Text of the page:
If all you read is YEC writings on the topic, you will be convinced that the Bible requires a young Earth and planetary flood. There are a large number of conservative, orthodox Old Testament scholars, however, who hold to an old Earth. They do this because they have taken a closer look at the text than the young-Earthers have, and have come to the conclusion that it does not require a young Earth.
There are plenty of young-Earth creationists out there who believe that one cannot be a Christian if one believes in an old Earth. My response to that is:
I believe in:
- A real creation by the triune God.
- A real Adam in a real garden
- A real fall into sin with real consequences
- In Jesus Christ as the only solution for our sin
Where’s the heresy? Where’s the apostasy?
I also believe that:
- The opening chapters of Genesis were not intended to be an outline of the history of the universe, and do not require a young Earth.
- The Bible does not say that the flood covered the entire planet, nor did it create the geological column.
I’ll write more on these points soon.
Grace and Peace
From today’s Astronomy Picture of the Day: The Butterfly Nebula from Upgraded Hubble.
Grace and Peace
I’m rather embarrassed by the reaction many conservatives have had to the upcoming Obama address to students in America’s schools. The topic will be the importance of education, and giving a speech like this is a very fitting role for the president of the United States.
Read pastor John Piper’s perspective:
I am stunned at the outcry against the President of the United States speaking to the youth of this nation about the importance of education.
I am embarrassed by the governor of my home state saying, that the president’s plan to address them is “disruptive . . . uninvited . . . and number three . . . I don’t think he needs to force it upon the nation’s school children.”
This speech seems, for me, to be an answer to a prayer that I have prayed for the president repeatedly.
Father, the condition of our schools and families is so broken that nothing seems to be working, especially for the poor in our urban centers. Help our president to have the courage to use his amazing place of influence to speak into this situation in such a way that boys and girls would take their studies seriously and put school above sport and homework above hiphop and graduation above gangs.
O, Lord, create a culture where it is not cool to fail. Give our President the courage to call all children, especially ones who feel hopeless about academic work, to fight for knowledge the way gangs fight for turf.
And as the President plans his speech, help him to feel as helpless as he really is to meet the greatest needs of the children, so that he turns to Jesus who alone has the answer for the ruin and the wrongs of our cities. In Jesus’ name, Amen.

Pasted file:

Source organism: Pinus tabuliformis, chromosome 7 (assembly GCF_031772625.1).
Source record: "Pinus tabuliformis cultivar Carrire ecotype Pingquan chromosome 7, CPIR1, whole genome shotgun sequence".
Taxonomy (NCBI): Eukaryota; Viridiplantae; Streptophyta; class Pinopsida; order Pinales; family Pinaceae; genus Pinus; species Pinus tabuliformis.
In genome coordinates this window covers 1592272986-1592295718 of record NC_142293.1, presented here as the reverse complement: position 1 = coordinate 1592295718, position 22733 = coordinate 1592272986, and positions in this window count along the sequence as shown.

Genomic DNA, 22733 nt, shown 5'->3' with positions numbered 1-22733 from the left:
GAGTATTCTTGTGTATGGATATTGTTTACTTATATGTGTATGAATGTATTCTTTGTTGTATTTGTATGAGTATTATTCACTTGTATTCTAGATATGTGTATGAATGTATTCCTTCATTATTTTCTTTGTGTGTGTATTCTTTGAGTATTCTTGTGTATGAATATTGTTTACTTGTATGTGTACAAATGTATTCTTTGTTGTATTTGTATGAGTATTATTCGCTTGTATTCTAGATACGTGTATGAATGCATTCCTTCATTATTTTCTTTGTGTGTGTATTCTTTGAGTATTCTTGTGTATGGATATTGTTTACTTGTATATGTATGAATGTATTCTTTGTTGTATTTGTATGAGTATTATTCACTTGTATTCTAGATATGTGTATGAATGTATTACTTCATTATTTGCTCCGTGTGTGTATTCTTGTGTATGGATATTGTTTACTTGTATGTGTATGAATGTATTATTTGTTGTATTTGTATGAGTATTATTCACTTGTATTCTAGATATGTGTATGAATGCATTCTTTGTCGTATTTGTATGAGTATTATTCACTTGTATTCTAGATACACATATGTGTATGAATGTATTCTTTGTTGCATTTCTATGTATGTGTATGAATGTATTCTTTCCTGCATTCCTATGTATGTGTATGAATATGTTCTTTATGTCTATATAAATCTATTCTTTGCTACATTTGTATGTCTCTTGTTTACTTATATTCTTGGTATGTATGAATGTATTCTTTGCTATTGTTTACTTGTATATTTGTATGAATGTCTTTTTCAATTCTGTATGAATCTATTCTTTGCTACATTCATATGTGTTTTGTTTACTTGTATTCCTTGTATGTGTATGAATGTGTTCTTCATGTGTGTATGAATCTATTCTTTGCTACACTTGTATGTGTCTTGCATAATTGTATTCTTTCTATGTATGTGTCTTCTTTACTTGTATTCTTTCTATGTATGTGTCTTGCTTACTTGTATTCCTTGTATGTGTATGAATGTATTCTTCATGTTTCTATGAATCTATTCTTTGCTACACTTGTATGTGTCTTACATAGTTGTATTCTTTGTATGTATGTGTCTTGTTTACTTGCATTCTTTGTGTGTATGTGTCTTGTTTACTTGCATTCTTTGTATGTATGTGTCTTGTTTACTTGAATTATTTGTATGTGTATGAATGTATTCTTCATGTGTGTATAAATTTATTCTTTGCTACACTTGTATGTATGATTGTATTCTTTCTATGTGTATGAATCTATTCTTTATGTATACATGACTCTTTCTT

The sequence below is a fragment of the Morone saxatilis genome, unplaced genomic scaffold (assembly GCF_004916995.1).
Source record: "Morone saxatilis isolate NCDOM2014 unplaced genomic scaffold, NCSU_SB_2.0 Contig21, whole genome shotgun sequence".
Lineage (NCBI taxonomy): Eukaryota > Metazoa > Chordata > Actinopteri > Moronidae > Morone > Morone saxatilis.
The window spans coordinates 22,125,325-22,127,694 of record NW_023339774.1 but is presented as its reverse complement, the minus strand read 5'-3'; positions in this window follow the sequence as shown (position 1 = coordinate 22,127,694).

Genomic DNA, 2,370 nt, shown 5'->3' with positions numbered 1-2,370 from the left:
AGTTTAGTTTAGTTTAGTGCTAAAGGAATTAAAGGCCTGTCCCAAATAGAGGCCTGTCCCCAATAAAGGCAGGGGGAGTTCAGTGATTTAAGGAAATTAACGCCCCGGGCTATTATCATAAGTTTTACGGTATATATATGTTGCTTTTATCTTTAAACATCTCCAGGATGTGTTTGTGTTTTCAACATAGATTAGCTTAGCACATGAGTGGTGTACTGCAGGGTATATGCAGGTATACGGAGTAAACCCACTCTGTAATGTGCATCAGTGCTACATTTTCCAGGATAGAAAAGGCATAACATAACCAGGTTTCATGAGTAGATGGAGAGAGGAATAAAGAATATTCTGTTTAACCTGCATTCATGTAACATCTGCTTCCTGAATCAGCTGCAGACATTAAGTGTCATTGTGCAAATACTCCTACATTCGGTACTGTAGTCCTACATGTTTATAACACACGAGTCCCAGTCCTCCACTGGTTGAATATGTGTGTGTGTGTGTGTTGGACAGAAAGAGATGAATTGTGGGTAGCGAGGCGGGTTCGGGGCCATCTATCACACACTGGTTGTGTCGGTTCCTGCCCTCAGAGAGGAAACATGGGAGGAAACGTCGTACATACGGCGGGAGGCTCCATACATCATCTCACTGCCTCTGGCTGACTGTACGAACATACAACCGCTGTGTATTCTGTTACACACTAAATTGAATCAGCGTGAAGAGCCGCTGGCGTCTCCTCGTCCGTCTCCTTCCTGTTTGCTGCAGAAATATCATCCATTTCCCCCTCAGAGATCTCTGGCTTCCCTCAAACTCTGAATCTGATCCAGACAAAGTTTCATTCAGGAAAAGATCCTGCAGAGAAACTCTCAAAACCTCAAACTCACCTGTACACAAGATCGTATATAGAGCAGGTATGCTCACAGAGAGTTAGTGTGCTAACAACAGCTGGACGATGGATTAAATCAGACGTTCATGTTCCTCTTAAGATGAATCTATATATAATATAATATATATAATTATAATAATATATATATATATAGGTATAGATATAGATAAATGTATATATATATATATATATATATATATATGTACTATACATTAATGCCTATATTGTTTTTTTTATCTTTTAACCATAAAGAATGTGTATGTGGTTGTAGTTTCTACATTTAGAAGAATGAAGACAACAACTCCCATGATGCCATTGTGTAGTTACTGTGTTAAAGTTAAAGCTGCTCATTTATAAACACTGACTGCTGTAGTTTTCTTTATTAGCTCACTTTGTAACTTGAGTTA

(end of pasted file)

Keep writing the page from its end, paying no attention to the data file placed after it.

I hope my daughter hears the speech.
From Desiring God: I Hope My Daughter Hears the President’s Speech
Grace and Peace
I’m averaging a little over 300 visitors per day at The GeoChristian, and am curious to know more of the make up of my audience. This is my first attempt at polling on my blog; I think you can vote only one time.
I am still seeking employment as either a geoscience or geospatial professional (or both combined in one position). Click here for a brief resume, or go to Ten reasons why you should hire me.
“You cannot believe the Bible because it is full of contradictions.”
I’ve heard this stated many times; you have probably heard it as well. You may be one who uses “Bible contradictions” as one of the reasons for rejecting Christianity, or you may be a Christian who struggles because there are things in the Bible that seem to be inconsistent.
There are various kinds of “Bible contradictions.”
- Internal factual — What were the names of the twelve apostles? How many angels were at the tomb when Jesus rose from the dead?
- External factual — Was Belshazzar the son of Nebuchadnezzar? How could Quirinius have been governor of Syria when Jesus was born?
- Doctrinal — Is there a doctrinal contradiction between Paul (save by faith) and James (saved by works)?
- Ethical — Was it right for David and his men to eat bread consecrated to the Lord? What about the conquest of the promised land under Joshua?
Many of these are easy to deal with and have obvious answers. Most of the rest have plausible answers as well. There are a few that I really don’t know the answer to, but that does not mean there is no answer. These sorts of things really don’t bother me much any more.
THE CALLING OF THE DISCIPLES
Here is my story of how a “Bible contradiction” challenged my faith, and how I came through that experience with a much greater confidence in the Bible as the reliable and trustworthy Word of God.
I came to a full understanding of the Gospel (good news) through the ministry of Campus Crusade for Christ when I was an undergraduate student. The basic message that I came to embrace was that humans have broken their relationship with God throught their sin, that Christ (fully God and fully man) died on the cross as our substitute, and that by faith in Christ we take on his righteousness. Campus Crusade placed a strong emphasis on the truthfulness—or inerrancy—of the Scriptures. Shortly after this, I started attending an independent, fundamentalist Bible church, in which the inerrancy of Scriptures was a central doctrine.
A year or two later I was at home in the church I grew up in; this was probably in about 1982 or 1983. It is not that the gospel was never preached there; it was embedded in the liturgy and I know the senior pastor at this time believed this good news with all his heart. If I did not understand the Gospel before, it was because of the hardness of my own heart, not because it was not proclaimed.